In a previous post, I outlined some key similarities and differences between thecurrent housing crises in Ireland and Spain. Many of the underlying economic and socio-demographic structural factors would indeed appear to be striking similar in both countries. A recent paper by Professor Juan Romero (Inter-university Institute for Local Development and Department of Geography, University of Valencia) and co-authors published in Environment and Planning: C, provides further insights from a new institutionalist political science perspective into the governance failures leading to the speculative property bubble and subsequent crash in Spain.
The authors highlight the importance of ‘informal rules’ in institutional processes related to land management and spatial plannning. Following Ostrom (1998) they refer to a ‘second order collective action dilemma’, where shared expectations of foul play on the part of other actors, influences the behaviour of rational actors to the extent that each individual has something to gain from acting corruptly or turning a blind eye to certain practices. Clear parallels to the Irish case, are of course, evident here.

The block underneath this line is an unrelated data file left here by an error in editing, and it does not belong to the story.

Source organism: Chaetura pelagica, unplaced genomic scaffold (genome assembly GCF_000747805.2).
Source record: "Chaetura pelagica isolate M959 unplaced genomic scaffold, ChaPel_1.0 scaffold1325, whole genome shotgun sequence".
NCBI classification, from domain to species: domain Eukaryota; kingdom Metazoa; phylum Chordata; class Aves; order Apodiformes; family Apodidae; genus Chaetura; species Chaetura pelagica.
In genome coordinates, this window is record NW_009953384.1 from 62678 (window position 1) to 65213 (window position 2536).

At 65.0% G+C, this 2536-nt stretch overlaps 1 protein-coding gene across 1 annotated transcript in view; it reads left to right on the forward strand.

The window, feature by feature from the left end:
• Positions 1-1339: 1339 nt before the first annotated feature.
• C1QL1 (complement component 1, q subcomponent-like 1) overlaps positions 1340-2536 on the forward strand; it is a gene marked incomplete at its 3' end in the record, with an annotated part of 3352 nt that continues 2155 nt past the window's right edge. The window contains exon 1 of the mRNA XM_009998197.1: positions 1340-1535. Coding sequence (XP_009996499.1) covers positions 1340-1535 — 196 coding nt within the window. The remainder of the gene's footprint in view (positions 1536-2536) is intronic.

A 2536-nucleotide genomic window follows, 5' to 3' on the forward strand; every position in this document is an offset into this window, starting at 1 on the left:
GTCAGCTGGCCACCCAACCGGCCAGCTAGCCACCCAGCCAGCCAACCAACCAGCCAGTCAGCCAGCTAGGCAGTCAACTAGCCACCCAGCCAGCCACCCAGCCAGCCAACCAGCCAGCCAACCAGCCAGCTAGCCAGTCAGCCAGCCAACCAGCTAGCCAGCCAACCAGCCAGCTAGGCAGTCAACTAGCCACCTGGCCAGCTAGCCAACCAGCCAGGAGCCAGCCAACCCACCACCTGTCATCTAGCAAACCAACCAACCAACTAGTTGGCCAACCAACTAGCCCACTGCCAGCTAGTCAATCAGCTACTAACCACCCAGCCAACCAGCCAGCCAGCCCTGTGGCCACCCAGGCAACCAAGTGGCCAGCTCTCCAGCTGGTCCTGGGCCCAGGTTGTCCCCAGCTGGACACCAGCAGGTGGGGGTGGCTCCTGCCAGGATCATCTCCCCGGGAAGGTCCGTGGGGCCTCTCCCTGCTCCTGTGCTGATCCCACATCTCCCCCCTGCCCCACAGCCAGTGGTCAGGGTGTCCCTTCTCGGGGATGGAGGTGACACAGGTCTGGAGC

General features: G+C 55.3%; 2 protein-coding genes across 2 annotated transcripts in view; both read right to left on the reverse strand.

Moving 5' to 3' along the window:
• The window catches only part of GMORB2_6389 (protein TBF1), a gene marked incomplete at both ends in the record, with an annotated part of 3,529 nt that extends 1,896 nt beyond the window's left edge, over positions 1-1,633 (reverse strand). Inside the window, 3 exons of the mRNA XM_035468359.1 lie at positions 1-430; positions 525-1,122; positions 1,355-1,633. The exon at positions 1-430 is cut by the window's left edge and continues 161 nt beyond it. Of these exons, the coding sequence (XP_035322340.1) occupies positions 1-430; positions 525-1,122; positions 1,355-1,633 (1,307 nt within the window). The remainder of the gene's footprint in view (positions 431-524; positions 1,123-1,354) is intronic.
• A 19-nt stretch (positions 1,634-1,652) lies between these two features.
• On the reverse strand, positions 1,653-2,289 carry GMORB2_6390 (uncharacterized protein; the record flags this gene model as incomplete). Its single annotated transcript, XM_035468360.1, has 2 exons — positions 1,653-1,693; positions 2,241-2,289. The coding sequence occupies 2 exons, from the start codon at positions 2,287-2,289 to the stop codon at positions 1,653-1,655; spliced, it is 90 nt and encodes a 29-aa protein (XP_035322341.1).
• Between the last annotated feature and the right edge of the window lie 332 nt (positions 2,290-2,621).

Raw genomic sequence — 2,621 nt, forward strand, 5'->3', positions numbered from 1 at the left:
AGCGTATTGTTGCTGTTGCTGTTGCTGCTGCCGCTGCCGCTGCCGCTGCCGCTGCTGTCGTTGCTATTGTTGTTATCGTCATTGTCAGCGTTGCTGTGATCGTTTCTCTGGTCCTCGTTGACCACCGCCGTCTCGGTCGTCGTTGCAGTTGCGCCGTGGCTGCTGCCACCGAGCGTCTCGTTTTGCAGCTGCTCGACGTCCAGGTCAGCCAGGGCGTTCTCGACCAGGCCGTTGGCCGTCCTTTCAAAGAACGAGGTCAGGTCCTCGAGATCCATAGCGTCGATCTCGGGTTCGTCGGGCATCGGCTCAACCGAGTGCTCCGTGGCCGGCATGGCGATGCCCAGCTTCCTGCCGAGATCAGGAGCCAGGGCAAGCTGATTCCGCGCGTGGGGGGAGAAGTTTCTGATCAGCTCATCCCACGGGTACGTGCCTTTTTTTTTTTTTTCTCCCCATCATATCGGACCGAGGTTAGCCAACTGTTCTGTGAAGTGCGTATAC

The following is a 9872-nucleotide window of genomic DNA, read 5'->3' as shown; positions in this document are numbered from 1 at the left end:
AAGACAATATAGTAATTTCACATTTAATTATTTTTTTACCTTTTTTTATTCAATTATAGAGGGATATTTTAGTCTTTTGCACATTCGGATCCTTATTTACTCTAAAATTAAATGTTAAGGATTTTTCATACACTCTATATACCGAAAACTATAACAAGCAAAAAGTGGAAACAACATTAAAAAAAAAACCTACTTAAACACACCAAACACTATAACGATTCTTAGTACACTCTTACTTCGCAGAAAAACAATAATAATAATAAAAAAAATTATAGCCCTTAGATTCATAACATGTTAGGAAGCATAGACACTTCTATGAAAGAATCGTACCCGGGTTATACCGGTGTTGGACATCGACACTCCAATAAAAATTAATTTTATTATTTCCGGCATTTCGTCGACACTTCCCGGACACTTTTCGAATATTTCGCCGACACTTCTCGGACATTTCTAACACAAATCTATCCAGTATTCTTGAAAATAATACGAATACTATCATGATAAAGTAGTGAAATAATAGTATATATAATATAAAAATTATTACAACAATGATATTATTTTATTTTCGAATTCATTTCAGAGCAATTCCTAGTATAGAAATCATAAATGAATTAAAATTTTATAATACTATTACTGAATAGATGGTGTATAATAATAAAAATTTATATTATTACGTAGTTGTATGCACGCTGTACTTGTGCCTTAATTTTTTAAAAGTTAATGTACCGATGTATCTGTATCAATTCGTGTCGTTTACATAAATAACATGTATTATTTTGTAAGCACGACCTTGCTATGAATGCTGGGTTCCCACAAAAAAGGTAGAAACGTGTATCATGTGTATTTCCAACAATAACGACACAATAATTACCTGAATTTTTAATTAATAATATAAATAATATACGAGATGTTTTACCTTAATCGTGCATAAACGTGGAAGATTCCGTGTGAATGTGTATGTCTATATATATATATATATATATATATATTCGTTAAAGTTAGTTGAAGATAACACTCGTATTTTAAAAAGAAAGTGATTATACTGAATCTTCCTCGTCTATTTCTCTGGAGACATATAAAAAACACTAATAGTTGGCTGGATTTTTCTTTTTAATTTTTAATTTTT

More concretely, the authors note that the official designation of land as ‘fit for development’ through formal planning processes had immeadiate economic as well as legal implications for the landowners and local and regional property markets. Again the parallels to the Irish case, where specualtion over land-use zoning led to serious corruption are strikingly clear. In both cases, the politics of planning and urban development has been significantly influenced by soft institutional factors which have undermined the capacity for land management processes to effectively serve the public interest.
Academic and policy debates on the causes and consequences of the current economic crisis need to consider the soft institutional aspects which have contributed to serious governance failure in land management at local regional and national scales in Europe. The search for and development of new approaches to sustainable land management furthermore requires a critical, comparative evaluation of the faiures of exsiting governance models. These cases can often prove as insightful as cases of good or best practice!